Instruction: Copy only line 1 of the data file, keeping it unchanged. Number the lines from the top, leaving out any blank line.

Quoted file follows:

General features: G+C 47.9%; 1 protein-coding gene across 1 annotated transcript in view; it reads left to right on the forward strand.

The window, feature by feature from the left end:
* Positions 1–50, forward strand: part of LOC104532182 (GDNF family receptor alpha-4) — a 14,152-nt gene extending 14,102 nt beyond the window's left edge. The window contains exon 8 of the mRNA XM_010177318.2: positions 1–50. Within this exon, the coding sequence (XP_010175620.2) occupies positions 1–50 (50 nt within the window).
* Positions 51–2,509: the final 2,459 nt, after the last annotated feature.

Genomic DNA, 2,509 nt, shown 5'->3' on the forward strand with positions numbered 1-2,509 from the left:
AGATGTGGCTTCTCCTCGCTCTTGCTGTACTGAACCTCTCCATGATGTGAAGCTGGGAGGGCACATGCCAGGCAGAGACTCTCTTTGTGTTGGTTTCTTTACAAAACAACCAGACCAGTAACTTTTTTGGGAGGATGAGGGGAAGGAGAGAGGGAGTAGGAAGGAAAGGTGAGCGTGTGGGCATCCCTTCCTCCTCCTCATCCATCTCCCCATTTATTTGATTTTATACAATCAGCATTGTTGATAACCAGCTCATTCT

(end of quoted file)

General features: G+C 47.9%; 1 protein-coding gene across 1 annotated transcript in view; it reads left to right on the forward strand.